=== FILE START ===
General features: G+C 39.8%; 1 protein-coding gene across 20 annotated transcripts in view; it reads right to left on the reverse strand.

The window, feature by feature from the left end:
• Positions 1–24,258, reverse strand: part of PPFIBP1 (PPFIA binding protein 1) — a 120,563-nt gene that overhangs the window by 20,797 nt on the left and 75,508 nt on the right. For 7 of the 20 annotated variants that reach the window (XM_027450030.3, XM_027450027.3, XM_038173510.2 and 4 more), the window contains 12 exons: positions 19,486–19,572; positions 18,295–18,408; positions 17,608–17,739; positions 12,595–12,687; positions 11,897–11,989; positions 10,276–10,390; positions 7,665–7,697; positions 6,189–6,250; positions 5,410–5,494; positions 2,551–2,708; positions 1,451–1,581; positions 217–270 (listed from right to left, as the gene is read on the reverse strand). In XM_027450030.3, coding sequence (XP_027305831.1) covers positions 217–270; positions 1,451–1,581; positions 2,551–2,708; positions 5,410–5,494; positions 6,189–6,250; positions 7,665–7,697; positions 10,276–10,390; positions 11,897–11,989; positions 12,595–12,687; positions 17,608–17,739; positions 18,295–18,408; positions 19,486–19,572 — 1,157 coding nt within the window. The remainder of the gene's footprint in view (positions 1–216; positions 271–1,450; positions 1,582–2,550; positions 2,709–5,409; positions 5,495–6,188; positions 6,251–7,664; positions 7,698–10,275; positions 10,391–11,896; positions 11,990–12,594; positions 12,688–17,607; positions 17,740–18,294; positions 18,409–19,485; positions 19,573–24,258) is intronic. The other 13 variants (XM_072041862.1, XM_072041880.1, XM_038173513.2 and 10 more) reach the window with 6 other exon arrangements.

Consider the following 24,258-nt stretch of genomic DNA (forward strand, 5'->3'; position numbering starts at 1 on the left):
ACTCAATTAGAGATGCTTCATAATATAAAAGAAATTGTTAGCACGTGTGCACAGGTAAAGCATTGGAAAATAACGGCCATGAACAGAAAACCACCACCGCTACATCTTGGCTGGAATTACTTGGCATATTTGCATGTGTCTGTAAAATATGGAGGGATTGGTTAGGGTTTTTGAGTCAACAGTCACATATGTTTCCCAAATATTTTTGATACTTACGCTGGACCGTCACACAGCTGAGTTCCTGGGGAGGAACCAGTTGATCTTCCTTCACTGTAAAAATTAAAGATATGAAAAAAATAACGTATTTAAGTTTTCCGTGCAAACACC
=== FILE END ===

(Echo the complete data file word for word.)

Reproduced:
General features: G+C 39.8%; 1 protein-coding gene across 20 annotated transcripts in view; it reads right to left on the reverse strand.

The window, feature by feature from the left end:
• Positions 1–24,258, reverse strand: part of PPFIBP1 (PPFIA binding protein 1) — a 120,563-nt gene that overhangs the window by 20,797 nt on the left and 75,508 nt on the right. For 7 of the 20 annotated variants that reach the window (XM_027450030.3, XM_027450027.3, XM_038173510.2 and 4 more), the window contains 12 exons: positions 19,486–19,572; positions 18,295–18,408; positions 17,608–17,739; positions 12,595–12,687; positions 11,897–11,989; positions 10,276–10,390; positions 7,665–7,697; positions 6,189–6,250; positions 5,410–5,494; positions 2,551–2,708; positions 1,451–1,581; positions 217–270 (listed from right to left, as the gene is read on the reverse strand). In XM_027450030.3, coding sequence (XP_027305831.1) covers positions 217–270; positions 1,451–1,581; positions 2,551–2,708; positions 5,410–5,494; positions 6,189–6,250; positions 7,665–7,697; positions 10,276–10,390; positions 11,897–11,989; positions 12,595–12,687; positions 17,608–17,739; positions 18,295–18,408; positions 19,486–19,572 — 1,157 coding nt within the window. The remainder of the gene's footprint in view (positions 1–216; positions 271–1,450; positions 1,582–2,550; positions 2,709–5,409; positions 5,495–6,188; positions 6,251–7,664; positions 7,698–10,275; positions 10,391–11,896; positions 11,990–12,594; positions 12,688–17,607; positions 17,740–18,294; positions 18,409–19,485; positions 19,573–24,258) is intronic. The other 13 variants (XM_072041862.1, XM_072041880.1, XM_038173513.2 and 10 more) reach the window with 6 other exon arrangements.

Consider the following 24,258-nt stretch of genomic DNA (forward strand, 5'->3'; position numbering starts at 1 on the left):
ACTCAATTAGAGATGCTTCATAATATAAAAGAAATTGTTAGCACGTGTGCACAGGTAAAGCATTGGAAAATAACGGCCATGAACAGAAAACCACCACCGCTACATCTTGGCTGGAATTACTTGGCATATTTGCATGTGTCTGTAAAATATGGAGGGATTGGTTAGGGTTTTTGAGTCAACAGTCACATATGTTTCCCAAATATTTTTGATACTTACGCTGGACCGTCACACAGCTGAGTTCCTGGGGAGGAACCAGTTGATCTTCCTTCACTGTAAAAATTAAAGATATGAAAAAAATAACGTATTTAAGTTTTCCGTGCAAACACC